I work faster and more efficiently from my computer, I like my full screen and full keyboard.
This is just a million times more powerful than mobile devices are right now. So naturally, in my Instagram pursuit of 5000 followers and beyond, I needed to find a way to send and receive direct messages from within the Instagram app.
I found a few ways to do it and here I have listed them for you.
Note that there is a way to do this in OSX where you can install Parallels or Virtual Machine on your Mac computer, then install Windows 10 and then you have Instagram available from the app store in Windows.
Also, if you have Windows 10, you should just be able to install Instagram and be done. But for those of us, that know better than to use Windows, here are two ways I found that help you send direct messages on Instagram without your mobile device.
Option 1. Using Instatray.
This service offers a 3-day free trial. It’s $29/month after that. Yeah, I think the pricing is crazy. I mean c’mon guys, $30.00 per month to chat on Instagram? Give me a break. But it may be worth it to you if you have hundreds of direct messages coming in. You can get access to Instatray here.
Sign up, and after you confirm your email address, you’ll need to enter your username and password for Instagram.
When you submit this information, you’ll see an error that says “checkpoint required.”
This checkpoint alert means that Instagram will check with you via the mobile app to make sure it was you trying to access your account. You’ll need to go to your mobile device and authorize this.
After you authorize the access from the mobile app, go back to Instatray and try the authentication again. This time it should work, and you will now have an inbox where you can send messages from and receive messages. From here on now, it works pretty much as you would expect.
- There seems to be a slight delay on the incoming messages; it’s minimal, but if you’re going back and forth quickly with somebody, you might end up “talking over” the other person.
- You can’t seem to be able to click on the icon or profile of the person you’re chatting with to look at their IG profile directly.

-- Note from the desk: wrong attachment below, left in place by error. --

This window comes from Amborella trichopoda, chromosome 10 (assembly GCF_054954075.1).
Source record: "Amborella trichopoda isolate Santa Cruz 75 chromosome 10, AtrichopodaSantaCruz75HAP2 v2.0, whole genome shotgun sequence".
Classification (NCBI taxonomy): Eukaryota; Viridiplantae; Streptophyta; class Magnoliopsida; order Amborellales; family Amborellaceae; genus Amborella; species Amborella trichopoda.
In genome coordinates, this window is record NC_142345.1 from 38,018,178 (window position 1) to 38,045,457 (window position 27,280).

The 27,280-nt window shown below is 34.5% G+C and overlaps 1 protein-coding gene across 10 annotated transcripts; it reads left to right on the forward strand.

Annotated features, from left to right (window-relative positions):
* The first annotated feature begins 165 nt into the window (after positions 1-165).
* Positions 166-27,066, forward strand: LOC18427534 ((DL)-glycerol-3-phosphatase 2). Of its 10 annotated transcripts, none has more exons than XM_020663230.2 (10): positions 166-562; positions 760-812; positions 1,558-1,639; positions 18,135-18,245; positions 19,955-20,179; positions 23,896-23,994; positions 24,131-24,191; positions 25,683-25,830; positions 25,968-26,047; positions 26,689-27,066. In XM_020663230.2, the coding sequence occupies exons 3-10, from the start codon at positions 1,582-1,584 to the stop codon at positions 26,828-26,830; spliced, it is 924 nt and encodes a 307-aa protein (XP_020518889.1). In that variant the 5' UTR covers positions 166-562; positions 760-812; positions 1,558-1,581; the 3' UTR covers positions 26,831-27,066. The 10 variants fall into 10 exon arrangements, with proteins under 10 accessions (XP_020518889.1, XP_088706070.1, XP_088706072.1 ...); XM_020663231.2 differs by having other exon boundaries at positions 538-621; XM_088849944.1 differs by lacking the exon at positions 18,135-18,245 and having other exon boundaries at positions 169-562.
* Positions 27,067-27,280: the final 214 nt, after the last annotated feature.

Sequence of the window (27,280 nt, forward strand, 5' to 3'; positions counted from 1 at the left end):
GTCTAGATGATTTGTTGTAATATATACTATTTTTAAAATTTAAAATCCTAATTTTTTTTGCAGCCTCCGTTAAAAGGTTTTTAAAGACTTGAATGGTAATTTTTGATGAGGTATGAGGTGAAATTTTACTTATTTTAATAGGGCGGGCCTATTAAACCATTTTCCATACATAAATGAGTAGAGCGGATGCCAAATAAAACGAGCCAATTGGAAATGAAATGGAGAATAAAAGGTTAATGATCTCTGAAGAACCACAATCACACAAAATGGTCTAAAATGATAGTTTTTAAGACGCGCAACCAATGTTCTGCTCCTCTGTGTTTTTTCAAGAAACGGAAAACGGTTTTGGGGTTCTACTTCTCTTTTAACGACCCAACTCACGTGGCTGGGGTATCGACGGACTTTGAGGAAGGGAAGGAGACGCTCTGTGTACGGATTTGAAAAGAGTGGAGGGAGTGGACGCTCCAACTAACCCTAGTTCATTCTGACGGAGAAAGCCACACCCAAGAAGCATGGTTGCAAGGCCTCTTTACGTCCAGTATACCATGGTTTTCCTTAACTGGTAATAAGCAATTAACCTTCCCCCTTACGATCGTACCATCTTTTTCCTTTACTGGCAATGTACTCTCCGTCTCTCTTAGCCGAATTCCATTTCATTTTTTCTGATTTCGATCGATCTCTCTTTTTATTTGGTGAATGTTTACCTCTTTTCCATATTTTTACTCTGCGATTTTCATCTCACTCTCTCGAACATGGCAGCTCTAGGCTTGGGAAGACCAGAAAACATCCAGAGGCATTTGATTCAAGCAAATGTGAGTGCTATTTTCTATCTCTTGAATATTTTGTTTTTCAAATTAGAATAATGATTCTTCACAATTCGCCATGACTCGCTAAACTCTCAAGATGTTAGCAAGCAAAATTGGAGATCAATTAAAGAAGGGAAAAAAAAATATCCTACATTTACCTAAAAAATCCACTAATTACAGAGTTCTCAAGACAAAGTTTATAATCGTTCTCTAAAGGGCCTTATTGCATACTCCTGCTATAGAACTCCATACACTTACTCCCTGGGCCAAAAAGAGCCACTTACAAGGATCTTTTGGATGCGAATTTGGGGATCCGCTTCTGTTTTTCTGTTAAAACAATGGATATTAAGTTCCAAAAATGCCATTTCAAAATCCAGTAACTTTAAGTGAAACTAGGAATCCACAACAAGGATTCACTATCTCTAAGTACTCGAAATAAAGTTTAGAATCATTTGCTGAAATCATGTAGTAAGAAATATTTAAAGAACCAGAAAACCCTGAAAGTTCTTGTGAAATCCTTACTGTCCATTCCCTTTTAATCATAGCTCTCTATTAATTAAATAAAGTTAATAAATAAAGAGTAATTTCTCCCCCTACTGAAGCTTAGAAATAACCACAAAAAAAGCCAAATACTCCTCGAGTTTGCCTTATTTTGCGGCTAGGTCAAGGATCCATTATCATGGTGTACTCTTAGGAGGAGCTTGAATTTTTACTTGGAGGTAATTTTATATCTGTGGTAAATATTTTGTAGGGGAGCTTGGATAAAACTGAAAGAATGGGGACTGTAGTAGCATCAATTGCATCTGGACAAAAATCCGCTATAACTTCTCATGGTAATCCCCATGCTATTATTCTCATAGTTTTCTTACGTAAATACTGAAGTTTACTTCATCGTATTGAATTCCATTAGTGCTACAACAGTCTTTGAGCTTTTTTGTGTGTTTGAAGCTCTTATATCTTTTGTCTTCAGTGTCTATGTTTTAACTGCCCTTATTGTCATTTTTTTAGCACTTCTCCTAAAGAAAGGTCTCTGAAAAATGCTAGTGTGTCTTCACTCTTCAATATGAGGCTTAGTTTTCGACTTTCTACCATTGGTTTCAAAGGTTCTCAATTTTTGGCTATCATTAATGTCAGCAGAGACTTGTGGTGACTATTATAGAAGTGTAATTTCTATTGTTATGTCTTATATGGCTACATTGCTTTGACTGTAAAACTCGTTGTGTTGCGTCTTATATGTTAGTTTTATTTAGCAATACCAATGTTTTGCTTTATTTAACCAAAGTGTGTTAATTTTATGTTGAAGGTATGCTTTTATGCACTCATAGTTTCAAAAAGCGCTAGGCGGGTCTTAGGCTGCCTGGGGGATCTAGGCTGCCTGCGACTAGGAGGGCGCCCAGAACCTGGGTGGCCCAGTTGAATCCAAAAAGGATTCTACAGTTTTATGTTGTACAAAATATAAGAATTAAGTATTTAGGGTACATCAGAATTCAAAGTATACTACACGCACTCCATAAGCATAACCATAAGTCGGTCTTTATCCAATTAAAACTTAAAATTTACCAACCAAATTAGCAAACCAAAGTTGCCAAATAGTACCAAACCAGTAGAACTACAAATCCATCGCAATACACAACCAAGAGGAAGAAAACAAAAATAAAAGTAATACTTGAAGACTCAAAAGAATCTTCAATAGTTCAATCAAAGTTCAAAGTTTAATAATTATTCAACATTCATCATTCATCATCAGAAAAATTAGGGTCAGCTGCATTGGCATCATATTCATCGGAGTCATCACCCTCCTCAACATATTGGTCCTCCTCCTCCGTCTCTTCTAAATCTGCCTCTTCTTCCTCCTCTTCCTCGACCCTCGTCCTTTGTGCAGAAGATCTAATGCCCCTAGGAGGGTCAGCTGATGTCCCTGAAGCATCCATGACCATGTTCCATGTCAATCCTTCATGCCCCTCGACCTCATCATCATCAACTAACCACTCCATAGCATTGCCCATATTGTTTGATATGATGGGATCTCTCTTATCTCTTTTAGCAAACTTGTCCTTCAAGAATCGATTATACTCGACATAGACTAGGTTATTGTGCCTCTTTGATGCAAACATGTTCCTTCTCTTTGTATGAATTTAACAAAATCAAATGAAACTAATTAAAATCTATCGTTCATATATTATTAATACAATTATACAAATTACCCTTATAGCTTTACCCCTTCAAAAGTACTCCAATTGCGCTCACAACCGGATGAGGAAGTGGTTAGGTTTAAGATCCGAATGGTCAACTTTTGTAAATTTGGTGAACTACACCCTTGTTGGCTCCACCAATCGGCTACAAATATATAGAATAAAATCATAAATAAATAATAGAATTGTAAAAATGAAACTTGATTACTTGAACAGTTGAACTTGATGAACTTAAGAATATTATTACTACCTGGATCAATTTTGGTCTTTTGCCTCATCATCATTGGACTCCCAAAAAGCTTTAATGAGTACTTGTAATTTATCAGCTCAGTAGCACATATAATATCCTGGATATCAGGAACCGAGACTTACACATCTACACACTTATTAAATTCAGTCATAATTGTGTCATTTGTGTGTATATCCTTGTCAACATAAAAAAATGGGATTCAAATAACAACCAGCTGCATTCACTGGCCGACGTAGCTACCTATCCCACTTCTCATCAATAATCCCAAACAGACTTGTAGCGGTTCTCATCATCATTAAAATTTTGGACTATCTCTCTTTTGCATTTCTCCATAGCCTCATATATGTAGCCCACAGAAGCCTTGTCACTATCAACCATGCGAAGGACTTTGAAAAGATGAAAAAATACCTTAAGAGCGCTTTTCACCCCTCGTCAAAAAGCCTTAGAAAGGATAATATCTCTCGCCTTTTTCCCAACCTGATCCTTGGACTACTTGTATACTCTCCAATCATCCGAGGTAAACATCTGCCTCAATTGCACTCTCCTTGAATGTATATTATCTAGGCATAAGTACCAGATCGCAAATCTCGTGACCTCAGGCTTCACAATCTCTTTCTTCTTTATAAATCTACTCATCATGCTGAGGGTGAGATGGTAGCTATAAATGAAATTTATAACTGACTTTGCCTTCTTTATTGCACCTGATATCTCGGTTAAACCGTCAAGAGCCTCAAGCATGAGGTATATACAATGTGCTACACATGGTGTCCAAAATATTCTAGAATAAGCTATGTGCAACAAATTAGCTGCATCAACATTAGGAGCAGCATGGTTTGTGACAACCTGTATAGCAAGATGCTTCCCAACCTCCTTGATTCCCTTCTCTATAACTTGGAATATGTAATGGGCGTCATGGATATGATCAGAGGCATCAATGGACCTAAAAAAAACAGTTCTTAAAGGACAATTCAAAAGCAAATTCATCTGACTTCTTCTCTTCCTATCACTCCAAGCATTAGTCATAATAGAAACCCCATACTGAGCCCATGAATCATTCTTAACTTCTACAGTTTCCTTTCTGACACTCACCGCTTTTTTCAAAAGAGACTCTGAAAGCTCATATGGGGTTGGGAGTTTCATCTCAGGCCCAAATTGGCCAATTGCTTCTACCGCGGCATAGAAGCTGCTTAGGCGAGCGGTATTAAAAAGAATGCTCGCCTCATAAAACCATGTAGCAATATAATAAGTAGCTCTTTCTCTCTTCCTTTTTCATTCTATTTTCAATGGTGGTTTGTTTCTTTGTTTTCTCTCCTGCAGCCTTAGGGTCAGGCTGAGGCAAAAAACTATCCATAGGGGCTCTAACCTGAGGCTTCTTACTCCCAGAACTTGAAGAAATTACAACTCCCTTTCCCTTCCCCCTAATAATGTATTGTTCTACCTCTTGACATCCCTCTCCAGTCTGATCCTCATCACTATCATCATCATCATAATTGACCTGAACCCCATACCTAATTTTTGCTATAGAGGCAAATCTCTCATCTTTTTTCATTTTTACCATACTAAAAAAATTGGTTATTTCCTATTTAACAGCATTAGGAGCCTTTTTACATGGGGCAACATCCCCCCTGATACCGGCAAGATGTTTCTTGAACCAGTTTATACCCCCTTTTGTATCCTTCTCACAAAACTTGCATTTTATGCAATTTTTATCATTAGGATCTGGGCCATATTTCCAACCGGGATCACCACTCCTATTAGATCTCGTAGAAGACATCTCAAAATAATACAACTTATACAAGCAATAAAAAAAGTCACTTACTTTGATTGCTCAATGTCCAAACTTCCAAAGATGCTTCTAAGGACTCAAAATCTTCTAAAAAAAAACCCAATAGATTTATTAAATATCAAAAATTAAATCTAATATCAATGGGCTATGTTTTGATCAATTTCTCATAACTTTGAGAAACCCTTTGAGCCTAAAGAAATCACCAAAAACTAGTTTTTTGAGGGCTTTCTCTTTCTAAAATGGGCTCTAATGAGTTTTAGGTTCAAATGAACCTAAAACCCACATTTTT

Instatray is so far, the only reliable method I found, without having to mess around with installing programs or modifying stuff on my computer.
In Quora and a couple of other places, you’ll find some guy posting about an Instagram chat enabler. But I checked it out, and it seems sketchy. It’s not an app, and it’s only available for download as a zip file (for Windows only) from a weird file-sharing website. I recommend you don’t use that.
Option 2. Using Bluestacks Player
Bluestacks is an Android device emulator; that means it’s a program that makes it seem like you have an Android device on your computer. It works for Windows, and they have recently added a version for OSX.
The reason I said the previous method (using Instatray) was the only reliable method is because installing, configuring and using Bluestacks may be a bit too technical for some people. Nonetheless, it works fine if you roll up your sleeves a little bit and get it all setup.
If you want to give it a try, read on!
You’ll need to install Bluestacks on your computer, Bluestacks installs just like another app. Just pick the right version for Windows or Mac.
After you install it, an emulated device will start up. You can then search for the Instagram app as if you were using an Android device. Type in Instagram in the search, then click on “search Play for Instagram.”
This action will prompt a “one-time setup” screen to connect your Gmail account and to connect to the Google App store. Click continue to Enable the AppStore the Google play store.